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October 2010

Federal guardianship abuse probe raises major concerns

CNN has an interesting article today about a soon-to-be-released federal study by the Government Accountability Office, raising some major red flags about the guardianship system:

Some court-appointed guardians for incapacitated seniors are not screened before they're Elderly woman
appointed, and many are not monitored by the courts after they've taken over the affairs of their charges, resulting in hundreds of allegations of abuse, a federal probe found.

An investigation by the Government Accountability Office found allegations of abuse by legal guardians in 45 states and the District of Columbia, according to an advance copy of the report obtained by CNN. The report is scheduled to be released Wednesday.
In 20 cases studied by the office in which criminal or civil penalties resulted, investigators found that guardians stole at least $5.4 million in assets from 158 victims, the report said. In some instances, these same guardians abused or physically neglected the people they were supposed to help and protect.

In six of the 20 cases examined, the courts failed to screen guardians before giving them control over the financial affairs and care of their wards, the federal agency found.

You can read the full article here.

The study will be used by the Senate Special Committee on Aging to help implement changes at a national level, so that state court systems can change the way they screen, train and oversee professional guardians and others in the adult guardianship system, such as judges and other legal personnel.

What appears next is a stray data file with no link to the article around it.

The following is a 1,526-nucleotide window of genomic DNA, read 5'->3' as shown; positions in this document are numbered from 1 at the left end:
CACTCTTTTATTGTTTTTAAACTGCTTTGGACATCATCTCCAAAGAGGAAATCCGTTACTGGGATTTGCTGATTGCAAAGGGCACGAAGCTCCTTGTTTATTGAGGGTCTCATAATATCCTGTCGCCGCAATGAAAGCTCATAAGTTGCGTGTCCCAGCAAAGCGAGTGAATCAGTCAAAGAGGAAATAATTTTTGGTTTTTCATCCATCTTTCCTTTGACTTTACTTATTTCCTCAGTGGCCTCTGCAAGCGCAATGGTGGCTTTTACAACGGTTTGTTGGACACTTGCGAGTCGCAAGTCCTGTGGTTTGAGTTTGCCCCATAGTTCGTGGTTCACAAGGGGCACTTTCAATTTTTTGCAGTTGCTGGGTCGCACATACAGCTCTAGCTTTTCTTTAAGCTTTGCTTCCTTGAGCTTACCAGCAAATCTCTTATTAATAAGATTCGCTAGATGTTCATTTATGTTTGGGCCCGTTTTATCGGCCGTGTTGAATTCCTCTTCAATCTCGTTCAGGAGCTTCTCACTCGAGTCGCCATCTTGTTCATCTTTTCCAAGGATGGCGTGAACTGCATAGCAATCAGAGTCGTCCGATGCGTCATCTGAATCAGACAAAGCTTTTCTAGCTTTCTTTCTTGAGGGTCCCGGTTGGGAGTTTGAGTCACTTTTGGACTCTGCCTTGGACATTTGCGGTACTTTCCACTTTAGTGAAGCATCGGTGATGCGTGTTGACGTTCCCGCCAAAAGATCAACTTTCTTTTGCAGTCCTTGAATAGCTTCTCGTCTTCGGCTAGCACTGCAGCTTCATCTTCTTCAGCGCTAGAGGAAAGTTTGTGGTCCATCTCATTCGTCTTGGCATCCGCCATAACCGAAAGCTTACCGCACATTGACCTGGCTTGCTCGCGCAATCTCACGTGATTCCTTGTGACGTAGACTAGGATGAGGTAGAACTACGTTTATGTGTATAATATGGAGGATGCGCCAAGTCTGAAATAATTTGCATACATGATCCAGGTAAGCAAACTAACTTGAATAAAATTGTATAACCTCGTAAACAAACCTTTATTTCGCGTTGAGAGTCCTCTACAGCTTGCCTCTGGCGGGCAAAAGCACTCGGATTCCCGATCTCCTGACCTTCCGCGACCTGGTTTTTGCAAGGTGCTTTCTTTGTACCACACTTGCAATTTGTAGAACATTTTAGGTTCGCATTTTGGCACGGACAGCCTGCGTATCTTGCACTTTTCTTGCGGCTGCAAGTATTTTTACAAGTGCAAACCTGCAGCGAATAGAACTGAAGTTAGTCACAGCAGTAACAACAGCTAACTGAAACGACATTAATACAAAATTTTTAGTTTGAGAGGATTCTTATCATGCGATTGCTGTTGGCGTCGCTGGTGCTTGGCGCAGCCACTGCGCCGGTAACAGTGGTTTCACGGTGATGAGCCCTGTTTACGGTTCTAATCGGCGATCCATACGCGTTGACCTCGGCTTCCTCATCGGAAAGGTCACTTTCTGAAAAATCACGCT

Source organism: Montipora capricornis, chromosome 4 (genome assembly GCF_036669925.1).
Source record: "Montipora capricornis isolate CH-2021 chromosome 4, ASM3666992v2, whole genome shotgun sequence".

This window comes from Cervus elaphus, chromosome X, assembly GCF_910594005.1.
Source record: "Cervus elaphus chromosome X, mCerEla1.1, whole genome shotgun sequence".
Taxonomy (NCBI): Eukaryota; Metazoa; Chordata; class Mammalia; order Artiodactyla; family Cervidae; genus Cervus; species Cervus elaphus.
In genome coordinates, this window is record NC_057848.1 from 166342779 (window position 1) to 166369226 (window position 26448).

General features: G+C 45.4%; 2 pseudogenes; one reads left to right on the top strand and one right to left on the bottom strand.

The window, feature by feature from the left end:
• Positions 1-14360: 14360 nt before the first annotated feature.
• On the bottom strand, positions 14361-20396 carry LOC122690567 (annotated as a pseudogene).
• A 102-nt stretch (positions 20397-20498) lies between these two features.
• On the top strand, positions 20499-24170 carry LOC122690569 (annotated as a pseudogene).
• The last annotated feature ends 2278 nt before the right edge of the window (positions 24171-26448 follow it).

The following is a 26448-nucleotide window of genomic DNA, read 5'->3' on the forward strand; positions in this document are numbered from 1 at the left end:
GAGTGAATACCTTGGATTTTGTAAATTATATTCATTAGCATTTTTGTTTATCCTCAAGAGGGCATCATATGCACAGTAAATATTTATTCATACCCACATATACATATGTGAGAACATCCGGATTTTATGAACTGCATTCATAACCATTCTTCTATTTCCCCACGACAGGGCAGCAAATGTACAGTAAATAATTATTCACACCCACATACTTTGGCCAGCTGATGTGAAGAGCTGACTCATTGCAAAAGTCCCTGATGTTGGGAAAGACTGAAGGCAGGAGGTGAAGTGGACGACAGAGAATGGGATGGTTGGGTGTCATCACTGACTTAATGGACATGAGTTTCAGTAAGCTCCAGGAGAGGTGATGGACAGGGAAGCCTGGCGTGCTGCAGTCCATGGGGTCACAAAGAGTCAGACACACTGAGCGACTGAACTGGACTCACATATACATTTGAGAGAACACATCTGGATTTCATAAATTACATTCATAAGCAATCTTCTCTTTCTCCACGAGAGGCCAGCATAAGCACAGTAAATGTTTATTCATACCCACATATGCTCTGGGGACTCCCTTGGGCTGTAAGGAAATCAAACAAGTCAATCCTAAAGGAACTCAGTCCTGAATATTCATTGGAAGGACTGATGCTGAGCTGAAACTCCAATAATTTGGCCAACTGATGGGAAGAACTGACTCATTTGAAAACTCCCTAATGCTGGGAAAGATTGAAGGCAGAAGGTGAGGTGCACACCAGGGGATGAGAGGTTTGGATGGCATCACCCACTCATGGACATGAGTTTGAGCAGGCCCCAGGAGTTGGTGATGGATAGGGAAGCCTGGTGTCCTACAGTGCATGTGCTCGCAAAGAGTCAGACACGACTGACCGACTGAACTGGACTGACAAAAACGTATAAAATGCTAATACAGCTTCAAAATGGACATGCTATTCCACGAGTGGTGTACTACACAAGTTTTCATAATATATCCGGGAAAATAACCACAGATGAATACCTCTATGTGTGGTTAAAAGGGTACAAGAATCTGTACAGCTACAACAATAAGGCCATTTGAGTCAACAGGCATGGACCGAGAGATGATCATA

Presently, it is up to each state to monitor, certify and select guardians, with no federal oversight at all.  There have been widespread reports of abuse and exploitation for many years; it is refreshing to see the federal government acting to intercede.

It is important to note, however, that flaws in the system and unscrupulous public guardians who take advantage of our country's weakest citizens, while very troubling, do not mean that the entire guardianship system or all professional guardians are bad.  There is room for improvement, but guardians play a very important role helping those seniors when no one else can.  There are bad apples in any profession, but most guardians are undervalued for the service they provide.

That reality does not change the fact that, clearly, new systems are needed in most states, as this investigation demonstrates.  Hopefully changes are coming soon.

If you have a loved one involved in a troubling guardianship situation, and suspect that a guardian is not doing his or her job properly, consider speaking with an experienced guardianship attorney to see what options you have.

Posted by: Andrew W. Mayoras and Danielle B. Mayoras, co-authors of Trial and Heirs: Famous Fortune Fights! and co-founders of The Center for Probate Litigation and The Center for Elder Law in metro-Detroit, Michigan, which concentrate in probate litigation, estate planning, and elder law. Andrew and Danielle are husband and wife attorneys, professional speakers and consultants across the country.  Follow us on Facebook and Google+.

Dennis Hopper estate battle moving into high gear

It's ironic that the estate of the actor made famous through the movie Easy Rider is proving to be anything but an easy ride.  On one side sits Dennis Hopper's fifth wife, Victoria Duffy-Hopper.  On the other sit his trustees and children, spearheaded by daughter Marin Hopper.  Marin is the oldest daughter and is five years older than her "step-mother".  Think there's some bad blood there?  Dennis-Hopper